9:28 am
lot of people injured and we can't let peace slip through our fingers. my let peace slip through our fingers. my question is about staying in the customs union and how that would affect us. how much influence do the ecj have? would we still have a seat at the table in further negotiations with countries on free trade deals? would it be all we needed to do to keep that border open in the future? and also, what is in contravention of the 1997 good friday agreement, chris. theresa may's deal and her aim is not to stay in a customs union. the only reason there would bea union. the only reason there would be a customs union would be if the backstop had to come into effect, then there would be a temporary customs union between the whole of the uk and the eu. until some sort of future trade agreement removed the need for the backstop to be in place. what is a customs union do?
9:29 am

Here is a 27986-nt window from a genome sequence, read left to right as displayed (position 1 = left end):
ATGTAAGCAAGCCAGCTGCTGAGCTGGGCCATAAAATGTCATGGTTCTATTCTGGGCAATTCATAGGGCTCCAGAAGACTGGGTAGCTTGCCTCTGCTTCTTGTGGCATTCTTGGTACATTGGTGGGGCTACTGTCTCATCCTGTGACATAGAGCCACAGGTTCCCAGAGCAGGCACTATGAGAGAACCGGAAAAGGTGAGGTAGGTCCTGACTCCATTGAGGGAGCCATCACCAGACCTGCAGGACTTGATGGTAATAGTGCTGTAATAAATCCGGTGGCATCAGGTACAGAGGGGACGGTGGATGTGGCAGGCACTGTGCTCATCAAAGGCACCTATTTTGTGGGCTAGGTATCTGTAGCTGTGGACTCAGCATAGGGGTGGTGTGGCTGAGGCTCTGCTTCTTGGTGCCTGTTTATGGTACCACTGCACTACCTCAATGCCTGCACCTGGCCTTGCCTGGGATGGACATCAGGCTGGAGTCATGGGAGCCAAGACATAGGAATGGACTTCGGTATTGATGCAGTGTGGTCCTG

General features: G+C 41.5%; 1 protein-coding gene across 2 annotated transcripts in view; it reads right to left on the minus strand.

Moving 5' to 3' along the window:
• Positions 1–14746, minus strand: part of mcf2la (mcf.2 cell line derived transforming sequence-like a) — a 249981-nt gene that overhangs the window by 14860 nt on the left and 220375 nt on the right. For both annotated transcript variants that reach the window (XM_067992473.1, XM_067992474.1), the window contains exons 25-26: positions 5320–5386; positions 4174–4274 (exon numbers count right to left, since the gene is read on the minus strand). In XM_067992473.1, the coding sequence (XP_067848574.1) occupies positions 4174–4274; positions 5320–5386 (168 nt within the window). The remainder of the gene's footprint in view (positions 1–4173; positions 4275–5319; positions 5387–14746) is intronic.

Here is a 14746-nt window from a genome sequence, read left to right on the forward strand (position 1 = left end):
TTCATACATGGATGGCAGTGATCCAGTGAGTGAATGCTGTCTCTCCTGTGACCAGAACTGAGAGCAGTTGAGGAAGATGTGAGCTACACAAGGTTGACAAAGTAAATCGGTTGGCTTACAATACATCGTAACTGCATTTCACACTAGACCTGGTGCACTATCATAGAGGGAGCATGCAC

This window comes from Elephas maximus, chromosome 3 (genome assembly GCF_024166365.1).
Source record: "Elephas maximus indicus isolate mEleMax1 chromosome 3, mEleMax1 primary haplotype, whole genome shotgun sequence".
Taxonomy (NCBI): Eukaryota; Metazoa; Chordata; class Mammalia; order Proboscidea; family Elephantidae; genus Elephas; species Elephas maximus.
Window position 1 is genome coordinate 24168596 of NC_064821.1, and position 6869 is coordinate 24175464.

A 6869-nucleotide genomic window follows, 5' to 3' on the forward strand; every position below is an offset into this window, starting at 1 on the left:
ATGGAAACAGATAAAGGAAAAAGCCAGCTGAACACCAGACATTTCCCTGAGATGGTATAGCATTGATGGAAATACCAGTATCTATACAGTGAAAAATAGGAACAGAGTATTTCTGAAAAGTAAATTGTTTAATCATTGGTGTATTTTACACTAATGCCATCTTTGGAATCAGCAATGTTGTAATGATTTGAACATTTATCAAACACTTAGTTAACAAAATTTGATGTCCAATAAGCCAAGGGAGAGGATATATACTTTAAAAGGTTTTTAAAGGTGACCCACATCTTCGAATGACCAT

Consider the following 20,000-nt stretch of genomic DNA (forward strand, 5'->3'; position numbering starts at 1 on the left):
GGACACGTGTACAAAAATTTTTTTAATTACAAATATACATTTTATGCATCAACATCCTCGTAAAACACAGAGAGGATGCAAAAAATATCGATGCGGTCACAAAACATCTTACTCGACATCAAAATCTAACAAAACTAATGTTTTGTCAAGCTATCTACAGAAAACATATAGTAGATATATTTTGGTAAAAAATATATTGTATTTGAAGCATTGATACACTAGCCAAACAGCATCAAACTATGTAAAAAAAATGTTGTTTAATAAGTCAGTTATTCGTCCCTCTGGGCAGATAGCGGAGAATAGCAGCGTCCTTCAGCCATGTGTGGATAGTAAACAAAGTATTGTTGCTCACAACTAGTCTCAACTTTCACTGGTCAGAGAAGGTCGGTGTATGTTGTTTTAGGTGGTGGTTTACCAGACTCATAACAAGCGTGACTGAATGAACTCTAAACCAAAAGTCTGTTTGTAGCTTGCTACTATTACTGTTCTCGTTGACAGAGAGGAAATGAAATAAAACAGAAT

it depends, your view of a customs union depends how you, this politically. those who think it's a goodidea politically. those who think it's a good idea say it's helpful to businesses because it removes any tariffs, import taxes on goods moving across the border between the uk and eu including obviously the irish border. it also removes any need for bureaucracy and checks. those who don't like it, and this isn't a specific irish issue but it's for the uk as a whole, say another thing which theresa may has promised is that the uk will be free to do its own independent trade deals around the world. if you're in a customs union, you have to set the same tariffs on goods coming in from elsewhere in the world as the eu does. that obviously limits your ability to carry out or to sign and negotiate pay is independent trade deals around the world. it depends on your political position at at the
9:30 am
moment both the government and the eu say the only way they can see if keeping that border open is to keep the customs arrangements as they are and for northern ireland to follow more closely than the rest of the uk many of the rules of the single market. that's basically what the backstop says, even though both sides say only if it had to come into effect and it would only be temporary. because, a quick clarification, the good friday agreement, we hear this a lot especially from people on the remain side of the argument. if we leave this will be in contravention of the good friday agreement, what